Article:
Honda Gold Wing ABS 2005 – 2011

In Nov 2005, I bought this Gold Wing from Abernathy’s Honda in Union City, Tennessee.  Planes, trains, rental cars got me to Union City and with a favorable weather window, I rode the 1150 miles home in about 30 hours.  I will begin farkeling it over the winter here in Colorado for touring and long distance riding. More to come!

2005 Goldwing ABS

Gold Wing Farkels

The following customizations or “farkels” were added from Dec 2005 to present.  Most are oriented to Long Distance Riding in either safety or comfort areas.

My fuel cell just got installed the first of August 2006 and is a work of art by Wayne, a local expert fabricator who made one for Bud Yates, a fellow IBA friend here in Colorado Springs, Colorado. He plans on making 3-4 more depending on demand so feel free to contact me if you want him to contact you about selling you one!  This should extend me out to about 350 miles+ per “tank full”. It is a simple gravity fed setup and a vent tube running under the trunk out behind the rear tire.  Fuel filters were installed in each hose.  A tested design by my friend Bud, who has 10,000 of miles on his fuel cell this one is modeled after!

The construction… note internal baffles to prevent sloshing

Before Powder coating

Attached to passenger grab bars, sits on seat and vent tube shown


How it looks mounted! Note fuel line to tank

Fits my modified seat perfectly also.

My next mod was a new Wingsoft seat modification… I got the large one that allows me to sit back 1″ at the base of my seat and a full 2″ at the top of my hips.  With the extra padding, et al, it makes a great “semi-custom” seat for tall riders.  The Goldwing now feels like a motorcycle under me rather than I am sitting in an easy chair.  Look at John’s website for more pictures and details above.


Custom Wingsoft seat; allows me 2+ inches more leg room


Ram Mounts for Cockpit Electronics – Dec 2005

After seeing first hand an install of RAM Mounts on my friend’s  Ron’s Goldwing I decided he had done it right and copied his install. Imitation is the best form of flattery.  On the left you can see my mounts for my cell phone and Garmin SP III.  On the right is my Sirrus Satellite Radio and future home for my Escort 8500 radar detector.  All devices interface with the bike’s intercom through the Kennedy Dual set (GPS and Radar) and Kennedy Cellset (Cell phone). All of the Kennedy stuff is plug and play on the GL1800! The Sirrus radio could be connected via the aux input wire, but I prefer to operate it like I did on my ST1100.   I simply transmit it wirelessly on FM 88.1 to the motorcycle’s FM radio — works perfectly. The only thing I had to do was run a power line from my acc fuse block.  All of the Kennedy wires cover power and audio and they all run up the handlebars out of sight.  The nice thing about these RAM mounts is that when you are just riding locally, you just take them off and the bike looks OEM.

Ram Mounts for Cockpit Electronics – Sep 2006

This picture shows slight refinements on the electronics on the dash.  I sold my SPIII to a friend and bought a Garmin 2820 that interfaces via Blue tooth to my cell phone.  This solves exposing the phone to the elements. I now carry the cell phone in the trunk or on my waist and make all of my calls through the GPS.  I also added a water tight box for the radar detector so I do not have to make any stop when it starts raining.  Lastly, although the Sirrus radio remains the same, I got a marine grade waterproof cover for it so I can keep riding through the rain and not worry about my electronics.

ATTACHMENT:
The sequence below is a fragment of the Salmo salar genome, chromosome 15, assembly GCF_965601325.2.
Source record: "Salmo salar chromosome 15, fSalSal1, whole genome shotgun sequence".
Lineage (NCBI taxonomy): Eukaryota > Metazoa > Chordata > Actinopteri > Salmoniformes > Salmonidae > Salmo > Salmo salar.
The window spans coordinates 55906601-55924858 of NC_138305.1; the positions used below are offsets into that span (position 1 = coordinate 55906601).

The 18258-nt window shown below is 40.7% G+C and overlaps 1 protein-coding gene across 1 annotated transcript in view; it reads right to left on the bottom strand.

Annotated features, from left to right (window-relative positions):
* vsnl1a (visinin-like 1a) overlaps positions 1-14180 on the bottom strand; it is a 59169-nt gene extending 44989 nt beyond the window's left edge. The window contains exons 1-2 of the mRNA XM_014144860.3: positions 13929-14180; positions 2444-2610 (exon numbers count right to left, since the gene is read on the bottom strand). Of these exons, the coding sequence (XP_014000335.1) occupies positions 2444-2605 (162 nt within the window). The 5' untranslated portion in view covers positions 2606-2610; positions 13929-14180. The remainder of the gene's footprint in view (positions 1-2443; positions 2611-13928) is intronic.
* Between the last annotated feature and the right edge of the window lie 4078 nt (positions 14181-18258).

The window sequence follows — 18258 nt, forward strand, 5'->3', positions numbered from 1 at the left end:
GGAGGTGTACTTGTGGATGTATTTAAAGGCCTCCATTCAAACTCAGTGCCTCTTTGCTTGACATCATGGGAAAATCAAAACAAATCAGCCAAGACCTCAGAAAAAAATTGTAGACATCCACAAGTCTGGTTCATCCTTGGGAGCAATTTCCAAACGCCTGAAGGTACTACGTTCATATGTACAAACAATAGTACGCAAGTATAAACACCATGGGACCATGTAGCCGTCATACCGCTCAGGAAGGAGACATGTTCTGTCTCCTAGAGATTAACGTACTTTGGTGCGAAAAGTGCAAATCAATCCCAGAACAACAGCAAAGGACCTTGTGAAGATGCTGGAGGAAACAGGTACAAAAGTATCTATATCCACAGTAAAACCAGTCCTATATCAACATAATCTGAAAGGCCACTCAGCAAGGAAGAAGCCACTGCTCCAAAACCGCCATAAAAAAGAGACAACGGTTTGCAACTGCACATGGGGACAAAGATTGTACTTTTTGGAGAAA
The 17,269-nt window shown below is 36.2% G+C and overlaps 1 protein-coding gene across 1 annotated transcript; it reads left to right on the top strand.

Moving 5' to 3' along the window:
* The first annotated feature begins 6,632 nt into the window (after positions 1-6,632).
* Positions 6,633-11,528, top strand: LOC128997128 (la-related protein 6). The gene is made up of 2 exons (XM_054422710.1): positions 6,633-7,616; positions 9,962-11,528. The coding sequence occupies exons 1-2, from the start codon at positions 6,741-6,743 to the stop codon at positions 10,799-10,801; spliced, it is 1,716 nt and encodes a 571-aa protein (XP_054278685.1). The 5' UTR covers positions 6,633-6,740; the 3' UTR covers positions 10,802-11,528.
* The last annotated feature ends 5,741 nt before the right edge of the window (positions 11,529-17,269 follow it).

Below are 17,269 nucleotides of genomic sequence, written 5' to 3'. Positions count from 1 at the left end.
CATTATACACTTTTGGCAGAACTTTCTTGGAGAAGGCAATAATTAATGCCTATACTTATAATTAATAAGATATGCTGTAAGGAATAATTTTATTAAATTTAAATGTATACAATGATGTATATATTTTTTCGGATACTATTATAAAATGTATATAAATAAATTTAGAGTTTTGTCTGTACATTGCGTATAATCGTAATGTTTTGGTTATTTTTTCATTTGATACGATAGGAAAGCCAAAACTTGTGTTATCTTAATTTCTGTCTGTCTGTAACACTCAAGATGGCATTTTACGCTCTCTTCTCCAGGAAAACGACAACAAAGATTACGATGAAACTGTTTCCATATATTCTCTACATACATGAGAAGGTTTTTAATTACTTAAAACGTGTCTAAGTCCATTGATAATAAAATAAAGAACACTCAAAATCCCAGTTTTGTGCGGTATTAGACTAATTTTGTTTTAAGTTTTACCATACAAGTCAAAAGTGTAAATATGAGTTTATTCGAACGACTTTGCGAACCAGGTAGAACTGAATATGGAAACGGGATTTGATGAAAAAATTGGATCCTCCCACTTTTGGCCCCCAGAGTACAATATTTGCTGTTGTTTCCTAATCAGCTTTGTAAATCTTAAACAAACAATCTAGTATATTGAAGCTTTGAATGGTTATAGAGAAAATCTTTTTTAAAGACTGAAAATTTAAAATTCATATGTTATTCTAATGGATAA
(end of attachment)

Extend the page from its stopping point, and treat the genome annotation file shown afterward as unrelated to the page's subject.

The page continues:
The Kuryakyn Hi-way pegs (Model 4056) were added in mid Jan and will provide alternate sitting/leg extension options on long rides.  After having hi way pegs on my ST during the 2003 IBR, I know these will become very valuable additions.  I found them well built, easy to install and rock solid.

Luggage rack

One of the first additions was a luggage rack for the trunk.  This is a Show Chrome Luggage Rack purchased over the internet.  It looks great, makes a nice handle for the trunk and I will use it to put a small bag on it for long distance trips of essentials during stops.  Harry turned me onto the idea on his BMW LT of having a trunk bag (small).  It goes on somewhat easy; perhaps more art than science and you must drill holes in your trunk, but just close your eyes and do it!  :-).


Ground plate

After rigging everything on my ST from scratch it was nice having special made electrical components that someone else designed just for the GL1800.  I quickly installed a fuse block from Electrical Connections, a great company with great products.  The round ground block was also installed and allows for a clean grounding of all wires.

Headlight Protector and Fog Lights/Protector

I also added Cee Bailey’s lens protectors for my OEM fog lights and a headlight protector for the rather expensive headlight assembly for the GL1800.  I am even debating on whether to add aux lighting as the GW’s lighting package is “just that good”!

Trunk Net

Added a simple OEM trunk net for all of the little things you need night and day and do not want to waste time trying to find them.

Wide Angle Mirrors

After some research into the additional fish eye mirrors on the market, some for as high as $50, I settled on what worked for me on the ST, a pair of $3 wide angle mirrors.  A must have on the highway.

Trunk Light

Again, many aftermarket trunk lights out there for $50+… how about getting a “book light” at Office Max and fixing it to your trunk.  If it is good enough to read by it is good enough to find something in the trunk.  Battery operated.

This is my completed GW1800 ABS!